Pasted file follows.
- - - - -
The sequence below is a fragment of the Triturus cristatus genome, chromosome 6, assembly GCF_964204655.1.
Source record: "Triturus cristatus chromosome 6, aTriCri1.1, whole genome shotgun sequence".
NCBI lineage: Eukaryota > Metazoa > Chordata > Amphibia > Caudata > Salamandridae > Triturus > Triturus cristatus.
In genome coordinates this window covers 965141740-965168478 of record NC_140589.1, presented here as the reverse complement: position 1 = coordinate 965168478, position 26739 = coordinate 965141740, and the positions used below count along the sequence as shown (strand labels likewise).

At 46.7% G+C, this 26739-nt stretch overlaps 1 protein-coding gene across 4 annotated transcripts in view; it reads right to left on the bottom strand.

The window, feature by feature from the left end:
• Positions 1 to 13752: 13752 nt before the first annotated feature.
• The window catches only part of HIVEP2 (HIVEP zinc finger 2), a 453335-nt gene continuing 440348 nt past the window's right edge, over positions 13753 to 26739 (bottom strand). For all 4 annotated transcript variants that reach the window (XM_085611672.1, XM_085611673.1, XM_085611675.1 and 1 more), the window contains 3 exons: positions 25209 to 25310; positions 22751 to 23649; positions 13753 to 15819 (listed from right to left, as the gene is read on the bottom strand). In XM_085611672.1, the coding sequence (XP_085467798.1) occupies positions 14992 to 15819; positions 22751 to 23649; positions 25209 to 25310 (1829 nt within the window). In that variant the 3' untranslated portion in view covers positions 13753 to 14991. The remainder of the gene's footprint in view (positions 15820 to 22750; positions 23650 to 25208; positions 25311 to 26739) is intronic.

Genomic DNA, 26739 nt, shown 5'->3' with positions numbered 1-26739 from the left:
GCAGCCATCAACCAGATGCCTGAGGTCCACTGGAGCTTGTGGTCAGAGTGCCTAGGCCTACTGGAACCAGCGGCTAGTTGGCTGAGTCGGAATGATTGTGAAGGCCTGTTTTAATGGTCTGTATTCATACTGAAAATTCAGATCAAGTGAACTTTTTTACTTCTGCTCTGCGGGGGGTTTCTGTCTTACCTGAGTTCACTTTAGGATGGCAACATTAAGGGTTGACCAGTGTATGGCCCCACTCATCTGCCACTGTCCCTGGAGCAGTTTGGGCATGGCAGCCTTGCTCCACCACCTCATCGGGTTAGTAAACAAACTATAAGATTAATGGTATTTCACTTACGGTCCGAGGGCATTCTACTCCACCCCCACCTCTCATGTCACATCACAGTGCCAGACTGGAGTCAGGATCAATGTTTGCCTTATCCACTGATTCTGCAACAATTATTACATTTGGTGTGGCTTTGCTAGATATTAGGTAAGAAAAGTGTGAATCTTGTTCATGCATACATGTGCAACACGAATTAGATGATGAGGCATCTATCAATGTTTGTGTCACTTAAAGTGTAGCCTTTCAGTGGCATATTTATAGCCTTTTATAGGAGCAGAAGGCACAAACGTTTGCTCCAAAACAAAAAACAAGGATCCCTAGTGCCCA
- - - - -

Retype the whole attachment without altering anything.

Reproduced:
The sequence below is a fragment of the Triturus cristatus genome, chromosome 6, assembly GCF_964204655.1.
Source record: "Triturus cristatus chromosome 6, aTriCri1.1, whole genome shotgun sequence".
NCBI lineage: Eukaryota > Metazoa > Chordata > Amphibia > Caudata > Salamandridae > Triturus > Triturus cristatus.
In genome coordinates this window covers 965141740-965168478 of record NC_140589.1, presented here as the reverse complement: position 1 = coordinate 965168478, position 26739 = coordinate 965141740, and the positions used below count along the sequence as shown (strand labels likewise).

At 46.7% G+C, this 26739-nt stretch overlaps 1 protein-coding gene across 4 annotated transcripts in view; it reads right to left on the bottom strand.

The window, feature by feature from the left end:
• Positions 1 to 13752: 13752 nt before the first annotated feature.
• The window catches only part of HIVEP2 (HIVEP zinc finger 2), a 453335-nt gene continuing 440348 nt past the window's right edge, over positions 13753 to 26739 (bottom strand). For all 4 annotated transcript variants that reach the window (XM_085611672.1, XM_085611673.1, XM_085611675.1 and 1 more), the window contains 3 exons: positions 25209 to 25310; positions 22751 to 23649; positions 13753 to 15819 (listed from right to left, as the gene is read on the bottom strand). In XM_085611672.1, the coding sequence (XP_085467798.1) occupies positions 14992 to 15819; positions 22751 to 23649; positions 25209 to 25310 (1829 nt within the window). In that variant the 3' untranslated portion in view covers positions 13753 to 14991. The remainder of the gene's footprint in view (positions 15820 to 22750; positions 23650 to 25208; positions 25311 to 26739) is intronic.

Genomic DNA, 26739 nt, shown 5'->3' with positions numbered 1-26739 from the left:
GCAGCCATCAACCAGATGCCTGAGGTCCACTGGAGCTTGTGGTCAGAGTGCCTAGGCCTACTGGAACCAGCGGCTAGTTGGCTGAGTCGGAATGATTGTGAAGGCCTGTTTTAATGGTCTGTATTCATACTGAAAATTCAGATCAAGTGAACTTTTTTACTTCTGCTCTGCGGGGGGTTTCTGTCTTACCTGAGTTCACTTTAGGATGGCAACATTAAGGGTTGACCAGTGTATGGCCCCACTCATCTGCCACTGTCCCTGGAGCAGTTTGGGCATGGCAGCCTTGCTCCACCACCTCATCGGGTTAGTAAACAAACTATAAGATTAATGGTATTTCACTTACGGTCCGAGGGCATTCTACTCCACCCCCACCTCTCATGTCACATCACAGTGCCAGACTGGAGTCAGGATCAATGTTTGCCTTATCCACTGATTCTGCAACAATTATTACATTTGGTGTGGCTTTGCTAGATATTAGGTAAGAAAAGTGTGAATCTTGTTCATGCATACATGTGCAACACGAATTAGATGATGAGGCATCTATCAATGTTTGTGTCACTTAAAGTGTAGCCTTTCAGTGGCATATTTATAGCCTTTTATAGGAGCAGAAGGCACAAACGTTTGCTCCAAAACAAAAAACAAGGATCCCTAGTGCCCA